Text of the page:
Millions of Americans suffer from social anxiety disorder, an extreme fear of being judged by others in social situations. Lorraine Rapp and Linda Lowen, hosts of WRVO's health and wellness show Take Care, recently spoke with doctor Robin Zasio, a nationally known clinical psychologist and author about what social anxiety disorder is and how to treat it.
Lorraine Rapp: would you explain the difference between just being shy and actual social anxiety?
Dr. Robin Zasio: Absolutely. People who are shy can still go to parties, can still engage in social conversations, they go out, they can still go to class, they can still raise their hand while they’re in class. They just might be a little more reserved. But it doesn’t necessarily interfere in a clinical way in their lives and prevent them from doing the things that they want to do. People with social anxiety in terms of a clinical diagnosis have a very, very difficult time going out in public. The primary symptoms include being fearful of what people think about them. Fearful of being judged, fearful of being criticized, fearful that they’re gonna do something that’s embarrassing or humiliating, so much so that they will avoid situations so that they’re not in, what they might expect, a predicament where that feared situation would happen. And, that being said, what happens is, is their world becomes smaller and smaller because they begin to isolate and withdraw because they are so extremely fearful of having these kinds of what might be expected confrontations.
Lorraine Rapp: what is the treatment? How do you help these people that come to you?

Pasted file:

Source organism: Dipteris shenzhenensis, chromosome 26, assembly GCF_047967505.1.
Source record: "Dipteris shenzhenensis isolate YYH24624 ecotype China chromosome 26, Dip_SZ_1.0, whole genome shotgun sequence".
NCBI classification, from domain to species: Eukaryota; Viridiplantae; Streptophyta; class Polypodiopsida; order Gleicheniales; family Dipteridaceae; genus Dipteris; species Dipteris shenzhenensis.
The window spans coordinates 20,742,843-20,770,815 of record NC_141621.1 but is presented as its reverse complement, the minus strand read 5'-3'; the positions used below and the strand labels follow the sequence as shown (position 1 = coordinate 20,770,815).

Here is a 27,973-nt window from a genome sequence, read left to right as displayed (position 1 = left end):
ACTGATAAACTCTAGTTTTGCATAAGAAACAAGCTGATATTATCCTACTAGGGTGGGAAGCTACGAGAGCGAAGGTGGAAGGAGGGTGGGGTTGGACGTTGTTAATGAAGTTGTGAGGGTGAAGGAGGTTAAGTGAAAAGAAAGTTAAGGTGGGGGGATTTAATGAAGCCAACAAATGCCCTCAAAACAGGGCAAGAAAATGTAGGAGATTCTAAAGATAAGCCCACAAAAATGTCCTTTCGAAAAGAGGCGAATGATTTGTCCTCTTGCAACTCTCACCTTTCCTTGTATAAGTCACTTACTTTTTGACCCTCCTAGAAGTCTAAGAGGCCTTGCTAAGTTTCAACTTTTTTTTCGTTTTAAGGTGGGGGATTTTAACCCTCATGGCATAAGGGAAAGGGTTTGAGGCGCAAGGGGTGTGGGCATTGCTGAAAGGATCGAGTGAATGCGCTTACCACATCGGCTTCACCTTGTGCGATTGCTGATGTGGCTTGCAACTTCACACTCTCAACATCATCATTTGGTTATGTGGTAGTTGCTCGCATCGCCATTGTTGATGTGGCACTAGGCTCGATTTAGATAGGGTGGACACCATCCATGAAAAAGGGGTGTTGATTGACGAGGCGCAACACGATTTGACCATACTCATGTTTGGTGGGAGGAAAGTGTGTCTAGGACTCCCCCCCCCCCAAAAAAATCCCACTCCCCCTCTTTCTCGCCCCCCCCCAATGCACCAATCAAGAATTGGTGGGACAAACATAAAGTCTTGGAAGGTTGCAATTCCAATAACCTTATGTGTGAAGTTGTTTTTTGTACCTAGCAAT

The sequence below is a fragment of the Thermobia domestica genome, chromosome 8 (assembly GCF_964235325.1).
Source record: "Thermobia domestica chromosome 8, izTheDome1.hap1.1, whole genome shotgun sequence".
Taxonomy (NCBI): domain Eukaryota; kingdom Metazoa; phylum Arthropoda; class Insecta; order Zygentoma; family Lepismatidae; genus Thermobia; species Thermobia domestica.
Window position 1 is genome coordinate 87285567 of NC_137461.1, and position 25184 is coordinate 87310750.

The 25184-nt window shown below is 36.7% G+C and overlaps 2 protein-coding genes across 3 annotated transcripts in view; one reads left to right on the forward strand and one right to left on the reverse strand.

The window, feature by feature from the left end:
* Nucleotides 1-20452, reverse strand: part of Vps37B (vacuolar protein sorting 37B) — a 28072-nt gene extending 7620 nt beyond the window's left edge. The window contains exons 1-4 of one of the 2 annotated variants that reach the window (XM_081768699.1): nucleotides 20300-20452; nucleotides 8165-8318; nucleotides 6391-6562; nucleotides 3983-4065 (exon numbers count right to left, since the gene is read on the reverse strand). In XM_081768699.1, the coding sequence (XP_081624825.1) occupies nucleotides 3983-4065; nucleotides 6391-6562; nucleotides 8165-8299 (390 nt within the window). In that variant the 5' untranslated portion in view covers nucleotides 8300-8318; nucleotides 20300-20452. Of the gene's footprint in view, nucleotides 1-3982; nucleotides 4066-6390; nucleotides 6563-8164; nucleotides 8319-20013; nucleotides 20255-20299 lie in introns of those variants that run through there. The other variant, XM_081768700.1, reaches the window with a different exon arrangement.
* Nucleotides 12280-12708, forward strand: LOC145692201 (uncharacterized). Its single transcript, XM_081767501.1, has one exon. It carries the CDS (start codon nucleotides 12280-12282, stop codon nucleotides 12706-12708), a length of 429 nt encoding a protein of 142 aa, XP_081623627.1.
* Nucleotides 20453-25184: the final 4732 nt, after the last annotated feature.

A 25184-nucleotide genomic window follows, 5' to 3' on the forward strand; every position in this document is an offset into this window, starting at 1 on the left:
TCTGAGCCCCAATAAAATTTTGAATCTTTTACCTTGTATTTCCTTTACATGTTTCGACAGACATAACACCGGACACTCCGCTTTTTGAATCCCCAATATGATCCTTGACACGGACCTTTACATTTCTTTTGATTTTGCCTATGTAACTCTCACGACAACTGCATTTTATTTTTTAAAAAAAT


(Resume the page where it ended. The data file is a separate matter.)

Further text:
Dr. Zasio: Social anxiety is about fear of being in situations where they’re gonna be scrutinized, judged, humiliated, do something that draws negative attention to themselves. That being said, as people we can all relate to fear; everybody’s afraid of something. If I can identify what my fear is and I approach it in a very systematic way, it’s quite likely I could get to a place where I could not be so scared. With social anxiety disorder, basically what we are doing is we’re identifying what the feared situations are. And so what we do is we then have that person go into those situations and have them confront them repeatedly. And this is the key—over and over again. And what happens is, is you’re telling that part of your brain, your fear center, ‘there is no danger.’ That what you fear, the person might get mad at you, or otherwise, is not going to happen.
Linda Lowen: How long is the process of overcoming this fear? Because I imagine it did not come on quickly, so it’s not going to go away quickly.
Dr. Zasio: Oftentimes what happens is, someone will come in and they’ll say ‘as far back as I can remember I was worried about what people would think about me. So I’m now 26, it took me this long to seek treatment. Is it gonna take me another 20 years to get over it?’ Absolutely not, because through the behavioral therapy, which is what the exposure therapy process is about, your brain changes very quickly. It learns by confronting fear and seeing, literally experiencing, that the feared consequence doesn’t happen. It changes and it adjusts to what you’re trying to show it, if you will. So exposure therapy is about exposing yourself to the feared consequence to see what you fear is not going to happen. And it’s amazing how quickly that will happen.
More of this interview can be heard on Take Care, WRVO's health and wellness show Sunday at 6:30 p.m. Support for this story comes from the Health Foundation for Western and Central New York.